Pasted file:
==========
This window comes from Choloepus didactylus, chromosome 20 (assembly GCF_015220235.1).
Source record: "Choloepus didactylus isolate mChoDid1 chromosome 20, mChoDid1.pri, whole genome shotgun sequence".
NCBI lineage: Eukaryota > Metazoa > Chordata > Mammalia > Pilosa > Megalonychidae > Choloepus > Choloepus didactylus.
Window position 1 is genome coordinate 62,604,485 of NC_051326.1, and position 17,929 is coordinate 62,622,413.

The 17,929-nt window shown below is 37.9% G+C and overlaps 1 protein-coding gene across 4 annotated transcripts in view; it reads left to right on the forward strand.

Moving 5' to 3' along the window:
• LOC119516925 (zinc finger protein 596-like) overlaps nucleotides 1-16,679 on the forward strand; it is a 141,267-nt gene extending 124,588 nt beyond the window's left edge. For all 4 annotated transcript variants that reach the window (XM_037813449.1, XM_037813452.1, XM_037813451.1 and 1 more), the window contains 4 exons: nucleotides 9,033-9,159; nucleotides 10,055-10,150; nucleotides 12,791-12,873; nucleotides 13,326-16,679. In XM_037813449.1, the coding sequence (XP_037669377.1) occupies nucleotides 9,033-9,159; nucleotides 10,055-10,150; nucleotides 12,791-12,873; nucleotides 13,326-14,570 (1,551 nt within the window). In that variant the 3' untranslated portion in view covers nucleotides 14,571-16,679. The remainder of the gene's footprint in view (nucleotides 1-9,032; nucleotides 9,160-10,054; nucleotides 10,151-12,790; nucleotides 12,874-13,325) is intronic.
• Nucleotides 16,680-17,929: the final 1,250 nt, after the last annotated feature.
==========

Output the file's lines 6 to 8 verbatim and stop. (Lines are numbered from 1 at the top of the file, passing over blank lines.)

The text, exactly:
Moving 5' to 3' along the window:
• LOC119516925 (zinc finger protein 596-like) overlaps nucleotides 1-16,679 on the forward strand; it is a 141,267-nt gene extending 124,588 nt beyond the window's left edge. For all 4 annotated transcript variants that reach the window (XM_037813449.1, XM_037813452.1, XM_037813451.1 and 1 more), the window contains 4 exons: nucleotides 9,033-9,159; nucleotides 10,055-10,150; nucleotides 12,791-12,873; nucleotides 13,326-16,679. In XM_037813449.1, the coding sequence (XP_037669377.1) occupies nucleotides 9,033-9,159; nucleotides 10,055-10,150; nucleotides 12,791-12,873; nucleotides 13,326-14,570 (1,551 nt within the window). In that variant the 3' untranslated portion in view covers nucleotides 14,571-16,679. The remainder of the gene's footprint in view (nucleotides 1-9,032; nucleotides 9,160-10,054; nucleotides 10,151-12,790; nucleotides 12,874-13,325) is intronic.
• Nucleotides 16,680-17,929: the final 1,250 nt, after the last annotated feature.